Adventures in MongoDB Part 1 – Set up

As part of my work as a CLOCK developer, I’ll be using MongoDB. This is new tech for me so I thought I’d have a dabble in it before things get heavy on the CLOCK project. This post is a bit of an overview of my thoughts and findings.

The what with the who?!

MongoDB is, from the MongoDB website:

MongoDB (from “humongous”) is a scalable, high-performance, open source NoSQL database.

In a nutshell, it’s a less structured way of storing data. The benefits I can see is that entries are stored in a JSON style document format, which immediately makes it (from my relatively naive outlook on open data) a great way of storing data for retrieving in apps or providing via an API.

Getting it running

Getting the actual database server running was a relatively straightforward task. Download the binaries, unzip to a sensible folder on my PC, fire up the server and then open the shell. You can connect to databases from here, start meddling with data and kind of see what all the fuss is about. I must admit, I’m not always comfortable setting up new server environments, as there always seems to be something to go a bit wrong with them, but I was up and running, inserting and querying from the console in about 5mins. Dead. Easy.

Mongo provides a quickstart guide for all platforms. For the record, I’m a Windows user.

Onwards – to PHP!

Obviously, as I’m going to be developing apps on Mongo, I need it to be accessible from my development environment. Again, as a Windows user, I run a WAMP stack. In fact I use the very convenient WAMPserver to set up my stack which is an exe that does all the hard work for you.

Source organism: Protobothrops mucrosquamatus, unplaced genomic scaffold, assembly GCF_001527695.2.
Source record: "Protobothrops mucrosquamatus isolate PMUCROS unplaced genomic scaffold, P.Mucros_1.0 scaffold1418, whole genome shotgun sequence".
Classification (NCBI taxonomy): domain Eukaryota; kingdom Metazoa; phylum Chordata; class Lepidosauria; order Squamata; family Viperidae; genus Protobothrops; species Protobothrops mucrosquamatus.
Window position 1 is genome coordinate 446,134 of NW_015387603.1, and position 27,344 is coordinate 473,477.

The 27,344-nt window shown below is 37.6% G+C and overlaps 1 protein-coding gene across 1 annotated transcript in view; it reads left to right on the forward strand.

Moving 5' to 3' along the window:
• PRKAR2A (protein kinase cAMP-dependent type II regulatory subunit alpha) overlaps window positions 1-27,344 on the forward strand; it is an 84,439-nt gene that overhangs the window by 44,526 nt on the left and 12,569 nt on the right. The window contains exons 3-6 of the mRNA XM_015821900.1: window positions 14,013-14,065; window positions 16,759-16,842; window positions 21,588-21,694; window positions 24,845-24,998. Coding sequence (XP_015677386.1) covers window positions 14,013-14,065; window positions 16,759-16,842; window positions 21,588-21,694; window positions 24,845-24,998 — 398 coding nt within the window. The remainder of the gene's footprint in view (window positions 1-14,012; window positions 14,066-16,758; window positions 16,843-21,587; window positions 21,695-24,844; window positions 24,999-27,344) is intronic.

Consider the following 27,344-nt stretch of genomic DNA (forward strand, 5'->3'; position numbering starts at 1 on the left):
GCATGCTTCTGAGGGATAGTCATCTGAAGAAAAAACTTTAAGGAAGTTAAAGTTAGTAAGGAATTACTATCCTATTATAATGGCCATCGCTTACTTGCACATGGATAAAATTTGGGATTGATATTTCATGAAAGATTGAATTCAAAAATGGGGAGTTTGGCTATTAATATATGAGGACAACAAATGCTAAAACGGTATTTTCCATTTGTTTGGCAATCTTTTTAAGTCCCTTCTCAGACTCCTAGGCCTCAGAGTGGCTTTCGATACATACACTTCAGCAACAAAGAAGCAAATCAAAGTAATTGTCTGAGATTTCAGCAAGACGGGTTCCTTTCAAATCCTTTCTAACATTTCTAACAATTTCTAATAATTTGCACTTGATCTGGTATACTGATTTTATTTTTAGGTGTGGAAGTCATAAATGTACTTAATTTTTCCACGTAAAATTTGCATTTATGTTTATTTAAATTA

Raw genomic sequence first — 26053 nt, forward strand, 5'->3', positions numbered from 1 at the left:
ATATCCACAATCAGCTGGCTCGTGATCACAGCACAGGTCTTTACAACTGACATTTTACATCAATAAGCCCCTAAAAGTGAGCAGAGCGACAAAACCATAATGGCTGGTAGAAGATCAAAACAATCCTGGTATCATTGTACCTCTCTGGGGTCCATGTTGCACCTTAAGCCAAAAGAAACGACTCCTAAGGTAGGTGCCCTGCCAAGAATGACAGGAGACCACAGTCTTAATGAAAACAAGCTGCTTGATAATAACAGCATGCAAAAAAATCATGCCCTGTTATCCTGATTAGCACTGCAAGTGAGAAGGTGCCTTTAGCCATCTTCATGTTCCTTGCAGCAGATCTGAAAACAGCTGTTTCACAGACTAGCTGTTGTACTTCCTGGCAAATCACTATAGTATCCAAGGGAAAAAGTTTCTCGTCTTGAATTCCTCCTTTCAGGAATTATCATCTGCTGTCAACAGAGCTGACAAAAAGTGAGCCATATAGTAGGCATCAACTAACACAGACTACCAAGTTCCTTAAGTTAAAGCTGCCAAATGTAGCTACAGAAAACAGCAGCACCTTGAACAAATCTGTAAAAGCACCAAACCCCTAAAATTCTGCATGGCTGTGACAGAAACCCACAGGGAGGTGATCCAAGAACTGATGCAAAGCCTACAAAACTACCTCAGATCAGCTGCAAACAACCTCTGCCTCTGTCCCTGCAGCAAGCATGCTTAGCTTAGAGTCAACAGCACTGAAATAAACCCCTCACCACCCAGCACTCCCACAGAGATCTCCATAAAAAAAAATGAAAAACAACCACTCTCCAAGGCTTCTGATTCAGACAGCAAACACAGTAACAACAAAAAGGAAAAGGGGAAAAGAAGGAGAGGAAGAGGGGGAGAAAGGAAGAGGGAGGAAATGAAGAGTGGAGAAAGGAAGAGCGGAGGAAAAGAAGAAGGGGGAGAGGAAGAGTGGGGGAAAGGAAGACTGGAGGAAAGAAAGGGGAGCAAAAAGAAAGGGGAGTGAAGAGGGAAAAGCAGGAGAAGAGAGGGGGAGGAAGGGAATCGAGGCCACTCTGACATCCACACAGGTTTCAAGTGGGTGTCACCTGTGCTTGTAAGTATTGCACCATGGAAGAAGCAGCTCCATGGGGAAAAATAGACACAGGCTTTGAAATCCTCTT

So, we need the right DLL to get PHP talking to the Mongo server. In theory, just go to the Github driver repository, grab the latest version, stick it in your php extensions folder, add extension=php_mongo.dll to your php.ini file, restart the server and you should be good to go.

Unfortunately, this was where the issues started arising. My WAMP stack was simply not picking up the Mongo dll. Eventually, after some digging around in the error logs, I found out the little nugget of information that the php_mongo.dll is not compatible with a 64bit set up. Which is what I was running. So, I installed a fresh, 32bit server, fired that up, installed the dll and – works! Hurrah!

So, word of advice, if you want to develop using Mongo as a back end in PHP, you need to be running a 32bit version on Windows.

So, the server is all up and running, the next step is to start playing with applications – look out for a future blog post updating on this!

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About Andrew Beeken

I make films (shortcutfilms.co.uk), sometimes music (stageofhistory.co.uk) and build websites for people. Check out my personal site (andrewbeeken.co.uk) for random ramblings...

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